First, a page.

Males are handsomely coloured with orange breast and flanks, females are a bright buff.
The stonechat is slightly smaller than its relative the robin, with a large head, thick neck and somewhat dumpy body. The male of the species is particularly handsome. He has a dark-brown head and throat, with isolated white patches on the sides of the neck. The mantle and scapulars are evenly dark brown. This contrasts with orange breast and flanks, shading to greyish white on belly and undertail coverts. The underwing is dark. The white rump is streaked brownish. The closed wing shows a white panel. Adult female upperparts are mottled brownish, and white areas are replaced by buff. The bill, short and pointed, and the legs of both sexes are a dark grey-brown. The juvenile is greyer and heavily spotted, resembling the bright but uniform buffish female by its first autumn. The juvenile very much resembles the juvenile robin.
The stonechat is smaller than the robin and has shorter, more rounded wings than the whinchat. Its short tail is forked at the tip and has distinct white markings in males but is brown in females. In the breeding season, the male stonechat has a dark brown or black head, back and upperparts of the wings, often with paler streaks. Females are drabber and lack white wingbars. During winter, males also become drab and appear brown.
The stonechat produces a shrill and fairly monotonous series of short, scratchy and whistled phrases. Its call is a harsh ‘tchack’. The stonechat’s name derives from the sound of its call: like two stones knocking together.
Stonechat alarm call
Simon Elliott, XC594901. Accessible at www.xeno-canto.org/594901.
Female Stonechat perched on a fence
Stonechats mainly eat insects, worms, grubs and spiders. They can also take tiny lizards. In autumn and winter, they can eat seeds. They are also fond of blackberries.
The stonechat requires substantial vegetation cover so shuns bare areas that are predominantly grassy. Where it does occur, the stonechat will tolerate various types of habitat, it is often to found on the edge of agriculture where there is scattered shrub, fences and walls. Young conifer plantations are also a prime site to find stonechats, as are coastal sites, especially in southern and western counties of England. Stonechats can be seen all year round in Britain. RSPB reserves Canvey Wick and Hoy are known as good places to see stonechats.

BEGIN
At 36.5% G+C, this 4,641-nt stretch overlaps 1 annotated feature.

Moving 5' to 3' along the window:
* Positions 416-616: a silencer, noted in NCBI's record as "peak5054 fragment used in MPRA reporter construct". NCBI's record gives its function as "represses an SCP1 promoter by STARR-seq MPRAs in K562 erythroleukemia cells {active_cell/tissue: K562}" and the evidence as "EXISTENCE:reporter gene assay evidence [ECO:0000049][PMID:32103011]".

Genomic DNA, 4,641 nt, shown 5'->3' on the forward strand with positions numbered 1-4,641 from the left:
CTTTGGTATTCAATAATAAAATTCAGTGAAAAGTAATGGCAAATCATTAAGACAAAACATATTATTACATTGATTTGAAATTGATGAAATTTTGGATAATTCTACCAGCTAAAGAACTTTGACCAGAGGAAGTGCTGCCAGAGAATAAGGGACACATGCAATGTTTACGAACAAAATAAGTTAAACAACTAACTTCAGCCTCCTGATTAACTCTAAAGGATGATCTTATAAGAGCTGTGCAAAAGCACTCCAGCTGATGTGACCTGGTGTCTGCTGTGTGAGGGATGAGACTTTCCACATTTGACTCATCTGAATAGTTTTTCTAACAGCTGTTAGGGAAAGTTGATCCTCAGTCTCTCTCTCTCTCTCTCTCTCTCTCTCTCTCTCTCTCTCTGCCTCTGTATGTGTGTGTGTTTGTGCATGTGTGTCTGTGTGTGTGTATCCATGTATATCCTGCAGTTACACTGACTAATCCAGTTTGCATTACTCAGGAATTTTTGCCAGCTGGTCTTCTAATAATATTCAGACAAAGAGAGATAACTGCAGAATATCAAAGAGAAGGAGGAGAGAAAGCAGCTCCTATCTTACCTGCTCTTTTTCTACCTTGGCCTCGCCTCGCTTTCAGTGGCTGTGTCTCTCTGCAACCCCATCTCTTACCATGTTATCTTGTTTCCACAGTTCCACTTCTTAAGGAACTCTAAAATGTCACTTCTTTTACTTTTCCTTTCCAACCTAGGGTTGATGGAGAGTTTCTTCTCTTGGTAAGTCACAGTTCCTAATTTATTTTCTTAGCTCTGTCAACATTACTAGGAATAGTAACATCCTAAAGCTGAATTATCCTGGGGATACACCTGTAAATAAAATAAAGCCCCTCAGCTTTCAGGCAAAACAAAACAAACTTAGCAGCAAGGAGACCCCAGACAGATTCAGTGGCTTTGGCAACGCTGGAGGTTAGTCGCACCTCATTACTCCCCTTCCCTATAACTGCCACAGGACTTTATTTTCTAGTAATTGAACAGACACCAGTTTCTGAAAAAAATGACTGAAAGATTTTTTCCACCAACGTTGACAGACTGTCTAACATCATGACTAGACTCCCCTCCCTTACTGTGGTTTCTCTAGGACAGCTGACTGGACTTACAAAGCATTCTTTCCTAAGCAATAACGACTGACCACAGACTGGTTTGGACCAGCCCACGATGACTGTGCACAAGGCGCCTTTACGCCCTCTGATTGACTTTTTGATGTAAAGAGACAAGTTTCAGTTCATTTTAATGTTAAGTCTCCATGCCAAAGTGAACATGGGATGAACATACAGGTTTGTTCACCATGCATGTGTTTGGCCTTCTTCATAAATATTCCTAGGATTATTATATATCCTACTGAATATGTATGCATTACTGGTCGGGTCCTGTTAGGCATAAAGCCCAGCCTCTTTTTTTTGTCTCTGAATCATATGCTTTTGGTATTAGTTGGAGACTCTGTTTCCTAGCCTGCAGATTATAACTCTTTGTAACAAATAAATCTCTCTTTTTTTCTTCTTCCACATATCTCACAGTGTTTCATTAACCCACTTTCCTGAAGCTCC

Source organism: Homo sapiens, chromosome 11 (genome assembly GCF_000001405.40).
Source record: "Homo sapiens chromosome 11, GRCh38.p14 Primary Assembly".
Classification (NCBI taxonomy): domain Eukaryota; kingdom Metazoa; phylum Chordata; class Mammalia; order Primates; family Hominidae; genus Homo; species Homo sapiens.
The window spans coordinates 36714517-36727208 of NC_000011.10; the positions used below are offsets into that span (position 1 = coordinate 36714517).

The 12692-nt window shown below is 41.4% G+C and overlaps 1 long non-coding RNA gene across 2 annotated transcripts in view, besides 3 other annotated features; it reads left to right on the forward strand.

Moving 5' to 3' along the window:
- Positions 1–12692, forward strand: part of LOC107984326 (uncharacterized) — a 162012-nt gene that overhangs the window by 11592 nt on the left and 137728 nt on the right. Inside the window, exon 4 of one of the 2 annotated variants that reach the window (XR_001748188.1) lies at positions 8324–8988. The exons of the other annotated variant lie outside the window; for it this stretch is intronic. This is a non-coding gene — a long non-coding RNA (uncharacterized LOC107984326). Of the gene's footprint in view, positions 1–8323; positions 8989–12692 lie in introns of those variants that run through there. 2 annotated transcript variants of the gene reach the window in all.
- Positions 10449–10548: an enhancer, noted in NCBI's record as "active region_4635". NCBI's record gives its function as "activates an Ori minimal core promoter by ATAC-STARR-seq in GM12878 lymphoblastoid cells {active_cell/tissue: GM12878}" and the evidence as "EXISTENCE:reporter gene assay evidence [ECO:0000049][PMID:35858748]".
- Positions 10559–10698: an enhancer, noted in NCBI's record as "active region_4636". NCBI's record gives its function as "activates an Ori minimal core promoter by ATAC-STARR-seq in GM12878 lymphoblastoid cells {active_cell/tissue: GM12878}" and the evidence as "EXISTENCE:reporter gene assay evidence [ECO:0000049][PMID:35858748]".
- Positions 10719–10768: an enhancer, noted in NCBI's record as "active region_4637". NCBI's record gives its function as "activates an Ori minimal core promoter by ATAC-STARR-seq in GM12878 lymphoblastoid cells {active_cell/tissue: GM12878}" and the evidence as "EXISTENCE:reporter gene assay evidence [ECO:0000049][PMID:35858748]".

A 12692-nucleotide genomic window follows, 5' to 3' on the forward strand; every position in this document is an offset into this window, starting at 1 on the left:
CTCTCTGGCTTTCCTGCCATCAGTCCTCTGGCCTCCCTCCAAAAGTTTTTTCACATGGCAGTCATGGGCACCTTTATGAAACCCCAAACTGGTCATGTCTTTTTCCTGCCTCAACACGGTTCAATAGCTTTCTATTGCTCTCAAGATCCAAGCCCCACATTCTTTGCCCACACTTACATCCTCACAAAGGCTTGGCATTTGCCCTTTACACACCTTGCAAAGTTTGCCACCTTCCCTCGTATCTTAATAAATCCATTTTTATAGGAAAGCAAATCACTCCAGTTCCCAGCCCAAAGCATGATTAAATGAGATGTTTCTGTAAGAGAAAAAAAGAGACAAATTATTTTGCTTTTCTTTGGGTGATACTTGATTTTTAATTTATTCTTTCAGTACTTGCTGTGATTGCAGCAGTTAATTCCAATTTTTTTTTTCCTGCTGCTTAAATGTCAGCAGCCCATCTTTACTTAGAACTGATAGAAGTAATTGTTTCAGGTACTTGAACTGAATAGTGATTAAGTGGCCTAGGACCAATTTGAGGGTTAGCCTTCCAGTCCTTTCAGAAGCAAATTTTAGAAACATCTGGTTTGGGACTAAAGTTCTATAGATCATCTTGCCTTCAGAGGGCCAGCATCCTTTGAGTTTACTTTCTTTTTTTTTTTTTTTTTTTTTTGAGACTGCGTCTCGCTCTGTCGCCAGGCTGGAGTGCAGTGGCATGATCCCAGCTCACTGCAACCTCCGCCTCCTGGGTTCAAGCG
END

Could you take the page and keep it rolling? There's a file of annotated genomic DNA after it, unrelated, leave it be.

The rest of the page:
Stonechat in flight
Stonechats have a habit of sitting on the top of vegetation, such as gorse bushes, and flicking their wings together.
Stonechats breed in heathland and coastal dunes, preferring small shrubs, bramble, open gorse and heather. The male stonechat performs a mating dance to attract the female. She perches on a twig and he jumps over her up to 20 times while singing to her. Should this athletic display be successful, the female will consequently lay a clutch of 4-6 eggs, smooth, glossy pale blue to greenish-blue, and variably marked reddish. She will incubate these for 14 days, and can raise 2 broods a year. The nest consists of a loose cup of dry stems and leaves lined with hair, feathers and wool, hidden near to the ground.
Stonechats can live for up to 7 years. The average lifespan is 4-5 years.
Stonechats are mainly resident in Britain. The bird breeds in western and southern parts of the UK, but will disperse more widely outside of breeding season.
The stonechat UK breeding population consists of 59,000 pairs. The species has a UK conservation status of Green.
Blue Rock Thrush
Widespread throughout Southern Europe, North Africa and Southern Asia, the blue rock thrush is a large sized chat which is predominantly sedentary, although a partial migrant within specific narrow geographical areas.
Also known as the Common Nightingale this member of the chat family is a relatively nondescript little bird that has charmed listeners with its powerful and varied song for generations.
The bluethroat is a member of the chat family and like the larger thrushes, falls under the scientific umbrella of Turdidae. Turdus in Latin means thrush. There are some 300 different species of chats and thrushes within the Turdidae family.
The UK has a small resident breeding population of black redstarts supplemented annually by passage migrants, overwintering birds and summer breeders. Often at home as a city dweller choosing derelict sites, old buildings and industrial areas, the black redstart will also choose cliff ledges, gorges, rock and scree habitats.